Tuesday, July 7, 2015


One of the last things I do is put the final edge on and sharpen. This knife will behave well with a low angle cutting edge. I am aiming for 15°. I use a Norax 45 micron belt for this. That's about a P320 grit.

Once the wire edge is on, I give it a stropping with the MDF sharpener and a little white compound. Razor sharp now.

The final touches include a coat of renaissance wax and a buff.

Making the Saya

A saya is a sheath or covering for a knife to protect the knife and any careless handlers. It is traditionally made of wood, but can be plastic or synthetic nowadays. One way to make a saya is to hollow out a piece of wood to match the shape of the blade and add a cap to it. Another way is to make a three-layer lamination and cut out from the middle layer.
I started with three 1/8" slices of oak. I ripped them on the table saw. Here I have cut out the shape of the blade in the middle layer.
Then glued and clamped the middle layer to one outside layer. I used outdoor rated glue as this will be in a kitchen environment.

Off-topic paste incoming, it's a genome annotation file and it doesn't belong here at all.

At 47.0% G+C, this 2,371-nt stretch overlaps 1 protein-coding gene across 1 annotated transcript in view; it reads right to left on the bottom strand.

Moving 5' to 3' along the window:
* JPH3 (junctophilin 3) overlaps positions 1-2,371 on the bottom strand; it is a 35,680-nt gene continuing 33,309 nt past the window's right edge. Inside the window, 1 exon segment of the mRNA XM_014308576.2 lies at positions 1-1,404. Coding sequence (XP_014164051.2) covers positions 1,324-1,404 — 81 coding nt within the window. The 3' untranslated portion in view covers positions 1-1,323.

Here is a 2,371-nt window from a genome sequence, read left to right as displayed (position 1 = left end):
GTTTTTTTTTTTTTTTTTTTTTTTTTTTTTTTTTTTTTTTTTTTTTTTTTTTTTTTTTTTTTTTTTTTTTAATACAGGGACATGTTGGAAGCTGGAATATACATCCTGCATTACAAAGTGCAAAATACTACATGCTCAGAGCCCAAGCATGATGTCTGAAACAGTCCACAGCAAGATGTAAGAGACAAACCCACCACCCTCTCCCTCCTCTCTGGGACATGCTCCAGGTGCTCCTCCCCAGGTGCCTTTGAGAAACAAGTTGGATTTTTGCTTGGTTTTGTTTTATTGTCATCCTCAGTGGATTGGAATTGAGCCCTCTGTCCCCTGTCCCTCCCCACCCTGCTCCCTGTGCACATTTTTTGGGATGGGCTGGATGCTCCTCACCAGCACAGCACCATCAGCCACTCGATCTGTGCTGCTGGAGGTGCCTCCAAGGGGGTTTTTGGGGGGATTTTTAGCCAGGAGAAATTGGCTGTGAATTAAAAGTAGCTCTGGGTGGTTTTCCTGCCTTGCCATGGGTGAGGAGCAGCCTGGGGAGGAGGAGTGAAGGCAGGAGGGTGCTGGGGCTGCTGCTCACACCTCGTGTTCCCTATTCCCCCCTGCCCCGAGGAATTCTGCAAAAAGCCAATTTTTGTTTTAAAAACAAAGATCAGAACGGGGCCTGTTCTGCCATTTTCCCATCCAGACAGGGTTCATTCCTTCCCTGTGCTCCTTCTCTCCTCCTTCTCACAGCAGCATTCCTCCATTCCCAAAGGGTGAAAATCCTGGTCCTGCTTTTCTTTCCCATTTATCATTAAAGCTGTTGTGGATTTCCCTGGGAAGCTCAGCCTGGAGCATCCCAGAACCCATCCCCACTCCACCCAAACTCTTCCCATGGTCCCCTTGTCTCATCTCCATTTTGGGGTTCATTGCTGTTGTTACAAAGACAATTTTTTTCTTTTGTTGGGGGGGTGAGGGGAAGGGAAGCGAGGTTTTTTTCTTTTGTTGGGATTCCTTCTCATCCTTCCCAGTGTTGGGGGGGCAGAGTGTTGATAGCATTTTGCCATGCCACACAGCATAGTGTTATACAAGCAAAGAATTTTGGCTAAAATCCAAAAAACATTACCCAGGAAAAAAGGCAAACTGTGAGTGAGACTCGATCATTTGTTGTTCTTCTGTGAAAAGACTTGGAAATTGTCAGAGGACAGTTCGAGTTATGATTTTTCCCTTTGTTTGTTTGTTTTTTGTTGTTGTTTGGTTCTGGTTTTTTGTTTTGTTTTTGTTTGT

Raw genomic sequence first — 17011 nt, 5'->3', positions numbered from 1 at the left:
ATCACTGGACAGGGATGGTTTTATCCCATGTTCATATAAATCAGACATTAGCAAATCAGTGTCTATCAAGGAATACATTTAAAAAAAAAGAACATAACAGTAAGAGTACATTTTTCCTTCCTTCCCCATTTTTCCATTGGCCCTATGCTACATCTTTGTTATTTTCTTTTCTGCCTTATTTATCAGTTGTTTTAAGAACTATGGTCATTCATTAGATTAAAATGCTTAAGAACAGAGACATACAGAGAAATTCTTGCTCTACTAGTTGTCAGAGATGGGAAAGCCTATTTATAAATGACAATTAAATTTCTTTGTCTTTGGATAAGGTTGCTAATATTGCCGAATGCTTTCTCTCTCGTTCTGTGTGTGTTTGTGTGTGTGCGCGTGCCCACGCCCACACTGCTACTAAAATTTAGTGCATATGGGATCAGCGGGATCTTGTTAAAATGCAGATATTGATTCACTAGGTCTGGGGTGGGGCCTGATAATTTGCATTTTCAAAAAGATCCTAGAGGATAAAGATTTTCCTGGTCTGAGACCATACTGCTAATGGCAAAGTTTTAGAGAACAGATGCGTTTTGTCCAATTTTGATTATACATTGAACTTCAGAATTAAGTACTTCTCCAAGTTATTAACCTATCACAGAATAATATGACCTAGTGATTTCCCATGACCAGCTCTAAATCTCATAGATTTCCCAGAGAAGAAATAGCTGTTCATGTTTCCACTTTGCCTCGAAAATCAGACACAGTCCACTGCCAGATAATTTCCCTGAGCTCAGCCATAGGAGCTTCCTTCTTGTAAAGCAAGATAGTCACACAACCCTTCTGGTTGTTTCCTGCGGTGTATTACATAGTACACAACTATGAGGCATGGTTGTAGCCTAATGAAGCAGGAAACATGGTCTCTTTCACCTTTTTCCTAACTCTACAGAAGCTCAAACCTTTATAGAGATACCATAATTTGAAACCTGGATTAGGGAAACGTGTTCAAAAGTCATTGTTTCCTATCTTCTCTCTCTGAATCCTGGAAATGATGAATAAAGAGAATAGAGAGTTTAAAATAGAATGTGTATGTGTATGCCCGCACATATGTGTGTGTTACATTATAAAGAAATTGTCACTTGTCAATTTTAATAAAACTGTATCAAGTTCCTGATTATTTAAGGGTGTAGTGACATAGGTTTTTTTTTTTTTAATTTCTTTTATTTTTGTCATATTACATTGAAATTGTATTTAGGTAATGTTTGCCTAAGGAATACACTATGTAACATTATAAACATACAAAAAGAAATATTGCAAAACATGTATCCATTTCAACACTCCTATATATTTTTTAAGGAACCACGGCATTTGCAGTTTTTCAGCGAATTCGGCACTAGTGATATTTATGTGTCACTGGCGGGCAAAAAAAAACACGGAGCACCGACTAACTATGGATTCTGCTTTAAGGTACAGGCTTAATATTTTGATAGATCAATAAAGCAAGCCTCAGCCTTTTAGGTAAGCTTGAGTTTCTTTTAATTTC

Here is a shot of the knife sitting in the "pocket."
A trace around the outside with about 1/4" or about 6mm of extra material. This line follows the shape of the blade and will be guide for cutting out the finished saya.
While still in two layers, drill the hole for the pin. This is for some 3/16" dowel.
Now cut the shape on the band saw.
This is the view from the opening end after cutting out the basic shape.
Now, glue and clamp to the third piece to complete the lamination. When the glue sets, cut the last piece back to shape. You may use a sander to bring the shape a little closer to the pocket.

Here the pin is fitted and waiting for some fine sanding and a protective stain.

I chose a rosewood stain to go on the oak. I wanted it to look similar to the handle tones. 

As always, there are dozen ways to do something. This method worked okay, holds well, was relatively easy to do and looks good.

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